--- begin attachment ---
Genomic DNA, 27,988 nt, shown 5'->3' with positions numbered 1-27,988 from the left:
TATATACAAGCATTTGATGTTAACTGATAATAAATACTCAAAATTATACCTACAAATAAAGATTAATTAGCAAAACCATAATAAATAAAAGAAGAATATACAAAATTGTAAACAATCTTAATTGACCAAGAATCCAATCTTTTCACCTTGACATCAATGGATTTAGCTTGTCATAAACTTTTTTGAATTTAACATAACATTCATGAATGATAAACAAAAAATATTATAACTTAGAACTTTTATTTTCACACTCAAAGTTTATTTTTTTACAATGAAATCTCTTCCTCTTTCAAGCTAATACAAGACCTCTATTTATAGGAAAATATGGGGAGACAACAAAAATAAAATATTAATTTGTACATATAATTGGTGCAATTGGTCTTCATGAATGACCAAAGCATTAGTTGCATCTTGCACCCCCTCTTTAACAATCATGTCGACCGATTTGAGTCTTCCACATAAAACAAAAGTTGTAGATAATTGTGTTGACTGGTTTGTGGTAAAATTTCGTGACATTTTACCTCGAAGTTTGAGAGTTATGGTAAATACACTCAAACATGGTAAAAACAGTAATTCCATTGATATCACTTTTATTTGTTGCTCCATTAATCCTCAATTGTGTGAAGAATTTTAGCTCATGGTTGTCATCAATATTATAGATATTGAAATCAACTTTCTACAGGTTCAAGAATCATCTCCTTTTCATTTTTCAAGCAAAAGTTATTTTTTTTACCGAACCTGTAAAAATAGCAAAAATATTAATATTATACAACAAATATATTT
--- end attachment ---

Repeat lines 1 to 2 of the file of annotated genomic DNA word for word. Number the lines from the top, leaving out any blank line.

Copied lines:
Genomic DNA, 27,988 nt, shown 5'->3' with positions numbered 1-27,988 from the left:
TATATACAAGCATTTGATGTTAACTGATAATAAATACTCAAAATTATACCTACAAATAAAGATTAATTAGCAAAACCATAATAAATAAAAGAAGAATATACAAAATTGTAAACAATCTTAATTGACCAAGAATCCAATCTTTTCACCTTGACATCAATGGATTTAGCTTGTCATAAACTTTTTTGAATTTAACATAACATTCATGAATGATAAACAAAAAATATTATAACTTAGAACTTTTATTTTCACACTCAAAGTTTATTTTTTTACAATGAAATCTCTTCCTCTTTCAAGCTAATACAAGACCTCTATTTATAGGAAAATATGGGGAGACAACAAAAATAAAATATTAATTTGTACATATAATTGGTGCAATTGGTCTTCATGAATGACCAAAGCATTAGTTGCATCTTGCACCCCCTCTTTAACAATCATGTCGACCGATTTGAGTCTTCCACATAAAACAAAAGTTGTAGATAATTGTGTTGACTGGTTTGTGGTAAAATTTCGTGACATTTTACCTCGAAGTTTGAGAGTTATGGTAAATACACTCAAACATGGTAAAAACAGTAATTCCATTGATATCACTTTTATTTGTTGCTCCATTAATCCTCAATTGTGTGAAGAATTTTAGCTCATGGTTGTCATCAATATTATAGATATTGAAATCAACTTTCTACAGGTTCAAGAATCATCTCCTTTTCATTTTTCAAGCAAAAGTTATTTTTTTTACCGAACCTGTAAAAATAGCAAAAATATTAATATTATACAACAAATATATTT